Today, more than a thousand army and navy reservists are deployed in Iraq and Afghanistan. Since September 11, more than 153,000 reserve forces have been deployed as part of the United States’ war on terrorism. As reservists, they are obliged to report to active duty in the event of national emergencies and crises. For most of these citizen soldiers, the call to active service is more than just a return to military service. In reality, it was a complete lifestyle change.
Like everyone else, these reservists had regular jobs and took their Starbucks cup with them every morning on the way to work. Instead of wearing the latest European hairstyle, the men had to go back to the crew cut and the allowed hair length of the women is only up to the tip of their collar. In a typical Army Reservist platoon, you could have an advertiser, a school teacher, a construction worker, and an I.T. professional — soldiers all. They temporarily leave their respective jobs behind and now wear combat uniforms with M-4 rifles over their shoulders. Instead of properly pressed suits and ties, they have ammunition belts, grenades and radio equipment on their chests. Avoiding fast-moving cars and overcoming traffic on Monday morning now seems infinitely better than avoiding roadside bombs and ambus cadets was not an option – it was an obligation. Reserve officers must serve a total of eight years before they can resign their commissions. Surprisingly, many actually choose to resume or continue military service even if they have had the option not to do so. Some of those who reported to their army or marine reserve units felt guilty of watching the war on TV. Screens instead of actually being part of the mission. However, these missions are not always about being in combat. There are actually more than 100 types of jobs they can fill. These reserve jobs include administrative, legal, mechanic, construction, engineering, and computer related functions.
Whether they are used in combat or to fill an equally important desk job, many of them reservists share a common challenge – overcoming depression. Sadness affects both the hesitant reservist who received an order to retrieve it by mail and the overly willing patriot who believed in the war on terror. They not only have to leave their workplace, but also tearfully say goodbye to family and relatives and be transported away for at least six months to one year. In fact, many members of the reserve force are newlyweds or new parents. Imagine leaving a newborn child behind without knowing if you would ever return from a war that has cost thousands of lives.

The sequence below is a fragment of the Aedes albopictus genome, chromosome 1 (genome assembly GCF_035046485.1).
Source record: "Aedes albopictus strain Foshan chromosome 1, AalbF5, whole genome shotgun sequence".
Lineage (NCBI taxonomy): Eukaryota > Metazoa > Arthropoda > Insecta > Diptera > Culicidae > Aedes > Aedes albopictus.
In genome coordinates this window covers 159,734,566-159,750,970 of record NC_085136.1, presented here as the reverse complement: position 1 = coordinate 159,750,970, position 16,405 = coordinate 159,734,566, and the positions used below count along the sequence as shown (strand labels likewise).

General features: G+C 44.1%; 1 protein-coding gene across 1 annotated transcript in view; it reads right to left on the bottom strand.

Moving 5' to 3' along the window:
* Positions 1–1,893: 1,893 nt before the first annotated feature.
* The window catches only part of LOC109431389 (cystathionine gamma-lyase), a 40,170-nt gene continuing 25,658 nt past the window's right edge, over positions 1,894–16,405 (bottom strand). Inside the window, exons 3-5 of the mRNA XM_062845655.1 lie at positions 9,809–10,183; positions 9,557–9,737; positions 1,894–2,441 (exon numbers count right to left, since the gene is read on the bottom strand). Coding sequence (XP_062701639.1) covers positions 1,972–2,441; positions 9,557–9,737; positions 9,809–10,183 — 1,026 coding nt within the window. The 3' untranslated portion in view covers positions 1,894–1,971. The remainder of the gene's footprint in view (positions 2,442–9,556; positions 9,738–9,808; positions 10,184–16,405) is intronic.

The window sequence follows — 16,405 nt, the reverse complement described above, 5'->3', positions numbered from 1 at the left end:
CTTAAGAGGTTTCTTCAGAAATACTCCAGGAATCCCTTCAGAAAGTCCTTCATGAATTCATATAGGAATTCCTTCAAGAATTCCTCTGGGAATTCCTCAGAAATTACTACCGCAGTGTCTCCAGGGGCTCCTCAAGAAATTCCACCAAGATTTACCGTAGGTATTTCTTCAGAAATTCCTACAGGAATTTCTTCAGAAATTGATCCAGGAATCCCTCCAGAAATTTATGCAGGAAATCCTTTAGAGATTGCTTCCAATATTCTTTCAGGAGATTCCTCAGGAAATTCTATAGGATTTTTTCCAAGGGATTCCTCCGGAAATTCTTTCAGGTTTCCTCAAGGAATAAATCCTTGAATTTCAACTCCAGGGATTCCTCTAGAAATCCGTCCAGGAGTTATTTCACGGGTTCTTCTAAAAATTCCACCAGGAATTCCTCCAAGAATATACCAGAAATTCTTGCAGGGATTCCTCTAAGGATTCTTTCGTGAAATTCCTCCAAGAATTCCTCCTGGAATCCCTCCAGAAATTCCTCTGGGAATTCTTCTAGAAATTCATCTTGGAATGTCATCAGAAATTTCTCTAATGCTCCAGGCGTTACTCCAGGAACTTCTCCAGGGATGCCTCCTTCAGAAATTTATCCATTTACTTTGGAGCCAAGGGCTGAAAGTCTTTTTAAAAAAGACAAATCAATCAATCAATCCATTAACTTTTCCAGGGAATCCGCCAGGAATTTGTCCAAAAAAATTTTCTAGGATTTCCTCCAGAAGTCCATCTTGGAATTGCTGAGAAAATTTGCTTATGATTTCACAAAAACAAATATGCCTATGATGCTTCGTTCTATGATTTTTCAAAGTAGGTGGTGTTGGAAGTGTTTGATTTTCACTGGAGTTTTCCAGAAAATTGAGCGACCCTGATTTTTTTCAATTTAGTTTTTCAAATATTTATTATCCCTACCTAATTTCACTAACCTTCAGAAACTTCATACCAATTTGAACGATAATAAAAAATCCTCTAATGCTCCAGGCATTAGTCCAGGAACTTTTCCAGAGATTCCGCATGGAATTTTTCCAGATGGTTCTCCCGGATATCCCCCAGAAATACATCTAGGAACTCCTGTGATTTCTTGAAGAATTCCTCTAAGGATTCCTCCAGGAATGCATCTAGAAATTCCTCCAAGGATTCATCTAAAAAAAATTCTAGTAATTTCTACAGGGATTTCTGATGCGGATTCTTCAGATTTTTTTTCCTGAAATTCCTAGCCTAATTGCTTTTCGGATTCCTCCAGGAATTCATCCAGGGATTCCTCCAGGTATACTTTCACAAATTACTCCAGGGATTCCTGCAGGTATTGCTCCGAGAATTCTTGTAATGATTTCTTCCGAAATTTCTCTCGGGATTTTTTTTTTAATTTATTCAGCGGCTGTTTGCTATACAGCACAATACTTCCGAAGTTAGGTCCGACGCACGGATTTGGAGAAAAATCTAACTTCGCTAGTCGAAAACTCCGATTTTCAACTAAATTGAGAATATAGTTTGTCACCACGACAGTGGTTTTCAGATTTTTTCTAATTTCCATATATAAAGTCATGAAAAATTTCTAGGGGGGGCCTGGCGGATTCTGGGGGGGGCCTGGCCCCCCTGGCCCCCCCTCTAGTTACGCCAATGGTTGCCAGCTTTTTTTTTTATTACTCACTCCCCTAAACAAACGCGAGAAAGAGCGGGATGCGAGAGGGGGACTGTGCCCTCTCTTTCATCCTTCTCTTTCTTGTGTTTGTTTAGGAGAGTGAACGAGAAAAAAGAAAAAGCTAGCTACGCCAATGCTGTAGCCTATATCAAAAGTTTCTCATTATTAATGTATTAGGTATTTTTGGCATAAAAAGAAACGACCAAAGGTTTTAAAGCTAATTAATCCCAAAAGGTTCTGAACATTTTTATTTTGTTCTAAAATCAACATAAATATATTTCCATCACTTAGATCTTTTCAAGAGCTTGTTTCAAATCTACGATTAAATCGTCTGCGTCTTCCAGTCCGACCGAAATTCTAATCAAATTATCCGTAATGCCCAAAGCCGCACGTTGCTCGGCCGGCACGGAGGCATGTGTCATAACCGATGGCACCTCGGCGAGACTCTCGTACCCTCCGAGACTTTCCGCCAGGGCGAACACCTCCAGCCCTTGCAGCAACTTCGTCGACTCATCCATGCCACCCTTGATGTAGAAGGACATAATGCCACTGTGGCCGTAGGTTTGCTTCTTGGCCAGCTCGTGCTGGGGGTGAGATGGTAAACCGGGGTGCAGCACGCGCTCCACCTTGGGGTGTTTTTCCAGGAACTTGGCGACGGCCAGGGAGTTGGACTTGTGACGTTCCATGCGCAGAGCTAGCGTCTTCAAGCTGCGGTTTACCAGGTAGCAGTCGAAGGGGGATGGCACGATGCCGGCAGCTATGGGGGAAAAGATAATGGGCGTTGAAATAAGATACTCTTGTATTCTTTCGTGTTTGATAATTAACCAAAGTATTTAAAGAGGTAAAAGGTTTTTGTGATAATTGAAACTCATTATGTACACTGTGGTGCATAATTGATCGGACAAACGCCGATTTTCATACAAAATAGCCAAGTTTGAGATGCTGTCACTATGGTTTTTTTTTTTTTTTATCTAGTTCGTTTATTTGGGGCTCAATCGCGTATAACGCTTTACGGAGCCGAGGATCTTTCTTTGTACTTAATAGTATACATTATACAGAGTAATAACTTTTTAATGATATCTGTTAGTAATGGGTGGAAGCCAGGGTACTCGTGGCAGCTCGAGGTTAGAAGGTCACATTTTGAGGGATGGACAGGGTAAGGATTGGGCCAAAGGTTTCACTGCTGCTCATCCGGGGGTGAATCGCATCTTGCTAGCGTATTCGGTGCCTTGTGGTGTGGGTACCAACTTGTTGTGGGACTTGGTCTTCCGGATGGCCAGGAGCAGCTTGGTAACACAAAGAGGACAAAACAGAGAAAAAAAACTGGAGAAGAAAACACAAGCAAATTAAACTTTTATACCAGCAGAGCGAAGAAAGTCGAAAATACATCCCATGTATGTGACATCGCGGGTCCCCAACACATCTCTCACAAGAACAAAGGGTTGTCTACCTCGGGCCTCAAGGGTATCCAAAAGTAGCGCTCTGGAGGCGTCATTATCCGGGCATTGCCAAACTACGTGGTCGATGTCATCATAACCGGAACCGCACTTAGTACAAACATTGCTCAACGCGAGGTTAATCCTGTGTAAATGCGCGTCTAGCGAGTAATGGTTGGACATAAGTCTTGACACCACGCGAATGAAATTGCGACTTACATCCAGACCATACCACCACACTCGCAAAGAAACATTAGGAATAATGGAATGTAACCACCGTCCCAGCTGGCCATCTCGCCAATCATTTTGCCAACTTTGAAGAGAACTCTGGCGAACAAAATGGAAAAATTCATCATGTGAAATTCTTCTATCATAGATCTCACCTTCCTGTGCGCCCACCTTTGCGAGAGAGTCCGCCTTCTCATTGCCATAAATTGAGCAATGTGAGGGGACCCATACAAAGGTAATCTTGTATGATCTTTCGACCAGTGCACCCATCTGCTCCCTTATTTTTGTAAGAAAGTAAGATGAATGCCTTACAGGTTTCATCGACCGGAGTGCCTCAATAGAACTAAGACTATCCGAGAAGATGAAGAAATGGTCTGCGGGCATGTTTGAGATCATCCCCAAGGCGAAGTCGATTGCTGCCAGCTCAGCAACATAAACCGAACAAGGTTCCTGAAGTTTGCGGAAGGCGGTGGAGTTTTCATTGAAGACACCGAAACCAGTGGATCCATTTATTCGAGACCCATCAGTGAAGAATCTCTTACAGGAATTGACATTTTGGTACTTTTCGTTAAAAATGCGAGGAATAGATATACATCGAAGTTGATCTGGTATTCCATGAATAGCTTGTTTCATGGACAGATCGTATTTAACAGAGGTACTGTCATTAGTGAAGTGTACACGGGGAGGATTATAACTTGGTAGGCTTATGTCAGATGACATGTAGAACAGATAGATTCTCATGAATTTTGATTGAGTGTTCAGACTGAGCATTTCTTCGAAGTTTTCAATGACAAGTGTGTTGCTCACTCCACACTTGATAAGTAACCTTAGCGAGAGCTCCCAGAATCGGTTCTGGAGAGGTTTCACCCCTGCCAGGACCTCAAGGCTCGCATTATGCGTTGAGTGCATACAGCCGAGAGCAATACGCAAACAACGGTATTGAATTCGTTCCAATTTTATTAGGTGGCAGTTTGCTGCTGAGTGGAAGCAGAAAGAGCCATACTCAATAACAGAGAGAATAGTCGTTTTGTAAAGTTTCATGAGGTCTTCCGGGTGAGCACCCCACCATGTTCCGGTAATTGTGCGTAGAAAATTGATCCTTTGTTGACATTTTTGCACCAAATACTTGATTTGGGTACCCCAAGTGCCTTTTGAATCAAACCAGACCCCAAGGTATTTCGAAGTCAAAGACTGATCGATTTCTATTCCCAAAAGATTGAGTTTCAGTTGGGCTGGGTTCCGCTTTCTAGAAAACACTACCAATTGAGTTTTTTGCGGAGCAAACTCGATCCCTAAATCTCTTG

Fearful and afraid, those who are “drafted” pack their bags and go to the designated army camps and stations for months of retraining before they are actually deployed in the field. There they are trained to strengthen their bodies, which have become accustomed to the comfort of civil life. Indoctrination and refresher courses have also been developed to improve understanding of their mission and provide them with the much-needed strategies to achieve emotional stability.
The US military now has several programs in place to ensure that its troops have enough stability for deployment. One such program is called Mental Health Self-Assessment Program, or MHSAP, a voluntary and anonymous program that measures the presence of depression, post-traumatic stress disorder, and other psychological or emotional stress in soldiers. More than just facing the gunfire stacatto or taking a risky Humvee ride through the Iraqi desert, being hundreds of miles from home, makes many soldiers really unhappy or downright grumpy.
In some cases, military doctors will have to prescribe soldiers antidepressants that cannot easily adapt to their new role as military personnel. For many reservists who do not really intend to remain in active military service for a minute longer, the availability of advice and therapy is as important as an adequate supply of food and ammunition. In fact, their struggle against physical confusion and separation from loved ones is really the very first fight they need because of the effort.
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